Built around a self-contained, solar-powered, biodiesel, mobile photographic studio and darkroom, the goal is a Mission of Human Exploration. Together with my trusted K9 companion, Buddy-Dog, I am traveling the country in search of people. Utilizing digital photography and wet plate tintype photography, a technique developed and popularized in the 1850's, the subject of this expedition is you.
"We are the witnesses through which the universe becomes conscious of its' glory. "
- Alan Watts
WHAT IS A TINTYPE?
- IMAGES FASHIONED IN SILVER BY LIGHT -
If you have ever seen a photograph of Abraham Lincoln, that was likely a Tintype, part of the wet plate collodion process. Invented in the 1850's, wet plate collodion was one of the earliest prominent form of photography. Using teams of horses pulling mobile darkroom wagons, or "photographic vans", the fist photographers were traveling chemists. These itinerant shutterbugs roamed from town-to-town producing photographs printed with silver on metal plates that are so durable they survive to this day. In 2019, the horse-drawn wagons may have changed, but the methods remain largely the same.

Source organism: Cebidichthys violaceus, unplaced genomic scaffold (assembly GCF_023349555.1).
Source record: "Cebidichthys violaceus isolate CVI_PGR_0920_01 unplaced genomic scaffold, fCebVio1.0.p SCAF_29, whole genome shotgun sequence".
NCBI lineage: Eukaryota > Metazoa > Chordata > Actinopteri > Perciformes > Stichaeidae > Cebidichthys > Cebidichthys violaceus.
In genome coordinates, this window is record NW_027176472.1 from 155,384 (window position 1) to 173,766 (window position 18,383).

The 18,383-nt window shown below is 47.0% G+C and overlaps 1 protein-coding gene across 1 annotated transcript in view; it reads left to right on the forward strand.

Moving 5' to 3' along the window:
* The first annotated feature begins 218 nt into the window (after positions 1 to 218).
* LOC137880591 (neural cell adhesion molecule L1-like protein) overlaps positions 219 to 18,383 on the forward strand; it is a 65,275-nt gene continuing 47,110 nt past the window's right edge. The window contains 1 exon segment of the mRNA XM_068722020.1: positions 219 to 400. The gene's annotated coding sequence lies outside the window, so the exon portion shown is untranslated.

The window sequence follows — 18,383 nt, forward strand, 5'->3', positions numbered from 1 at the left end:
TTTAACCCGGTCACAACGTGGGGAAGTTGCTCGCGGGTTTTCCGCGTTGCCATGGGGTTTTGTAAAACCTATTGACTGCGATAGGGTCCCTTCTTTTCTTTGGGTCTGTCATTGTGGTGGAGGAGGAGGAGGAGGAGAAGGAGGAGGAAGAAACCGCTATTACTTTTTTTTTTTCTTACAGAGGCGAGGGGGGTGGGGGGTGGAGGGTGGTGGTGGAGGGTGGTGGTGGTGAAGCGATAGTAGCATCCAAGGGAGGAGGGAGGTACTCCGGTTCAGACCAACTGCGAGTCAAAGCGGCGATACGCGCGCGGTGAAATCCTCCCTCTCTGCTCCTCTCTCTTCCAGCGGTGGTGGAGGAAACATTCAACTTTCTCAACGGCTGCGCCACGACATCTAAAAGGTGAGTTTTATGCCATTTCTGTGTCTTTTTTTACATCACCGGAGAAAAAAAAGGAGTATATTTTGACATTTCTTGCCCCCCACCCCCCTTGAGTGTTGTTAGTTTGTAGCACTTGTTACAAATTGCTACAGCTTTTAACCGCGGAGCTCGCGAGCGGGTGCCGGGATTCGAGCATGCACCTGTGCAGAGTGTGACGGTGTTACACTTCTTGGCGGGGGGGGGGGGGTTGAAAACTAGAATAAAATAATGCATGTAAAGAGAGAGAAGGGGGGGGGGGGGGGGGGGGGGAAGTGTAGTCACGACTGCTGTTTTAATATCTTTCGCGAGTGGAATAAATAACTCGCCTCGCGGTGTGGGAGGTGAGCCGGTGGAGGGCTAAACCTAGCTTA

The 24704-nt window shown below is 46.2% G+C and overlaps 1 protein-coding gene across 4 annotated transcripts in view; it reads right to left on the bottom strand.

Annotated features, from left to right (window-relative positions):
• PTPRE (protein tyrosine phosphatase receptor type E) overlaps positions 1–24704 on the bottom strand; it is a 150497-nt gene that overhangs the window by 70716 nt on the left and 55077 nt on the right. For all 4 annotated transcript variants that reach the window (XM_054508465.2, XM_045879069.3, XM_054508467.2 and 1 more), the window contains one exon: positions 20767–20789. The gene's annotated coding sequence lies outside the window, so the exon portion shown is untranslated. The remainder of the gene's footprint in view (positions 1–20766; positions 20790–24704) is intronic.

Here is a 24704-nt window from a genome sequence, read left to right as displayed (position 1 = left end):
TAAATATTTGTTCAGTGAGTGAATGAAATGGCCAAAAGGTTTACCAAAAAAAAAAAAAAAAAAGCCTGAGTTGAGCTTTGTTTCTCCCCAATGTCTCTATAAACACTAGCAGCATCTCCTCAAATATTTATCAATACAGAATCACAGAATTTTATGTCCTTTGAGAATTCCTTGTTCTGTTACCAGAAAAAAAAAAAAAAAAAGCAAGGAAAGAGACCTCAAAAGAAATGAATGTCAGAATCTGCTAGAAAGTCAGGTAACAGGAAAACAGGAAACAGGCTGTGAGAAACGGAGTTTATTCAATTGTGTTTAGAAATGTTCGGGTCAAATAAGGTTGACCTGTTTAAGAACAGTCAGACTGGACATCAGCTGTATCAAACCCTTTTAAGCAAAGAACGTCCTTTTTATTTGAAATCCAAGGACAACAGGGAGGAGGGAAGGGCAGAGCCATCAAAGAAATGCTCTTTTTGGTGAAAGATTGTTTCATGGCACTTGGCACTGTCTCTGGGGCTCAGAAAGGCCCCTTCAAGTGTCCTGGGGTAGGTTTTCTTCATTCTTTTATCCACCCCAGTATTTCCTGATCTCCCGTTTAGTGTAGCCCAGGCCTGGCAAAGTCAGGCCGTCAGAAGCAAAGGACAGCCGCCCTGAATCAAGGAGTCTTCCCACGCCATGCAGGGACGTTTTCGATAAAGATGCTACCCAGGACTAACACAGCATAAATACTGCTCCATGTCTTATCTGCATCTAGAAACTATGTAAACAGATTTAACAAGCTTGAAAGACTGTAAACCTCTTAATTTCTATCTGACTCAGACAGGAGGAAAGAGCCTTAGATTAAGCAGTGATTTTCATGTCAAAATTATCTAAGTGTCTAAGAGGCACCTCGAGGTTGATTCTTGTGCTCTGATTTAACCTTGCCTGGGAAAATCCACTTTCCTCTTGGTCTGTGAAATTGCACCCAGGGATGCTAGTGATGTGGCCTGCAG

The magic of tintype photographs resides in their absolute uniqueness. Every image is completely one-of-a-kind and impossible to reproduce exactly. Tintypes are made of silver layered upon aluminum and have an ageless, immutable quality that transcends time. Being handmade, and utilizing equipment from more than a century ago, tintype photography incorporates certain imperfections that leave an alluring, charming quality that heightens their remarkable nature. The psychology of viewing a tintype portrait is undeniably different from a modern digital photograph, and can't quite be expressed in words. It truly must be seen, and experienced, to be appreciated.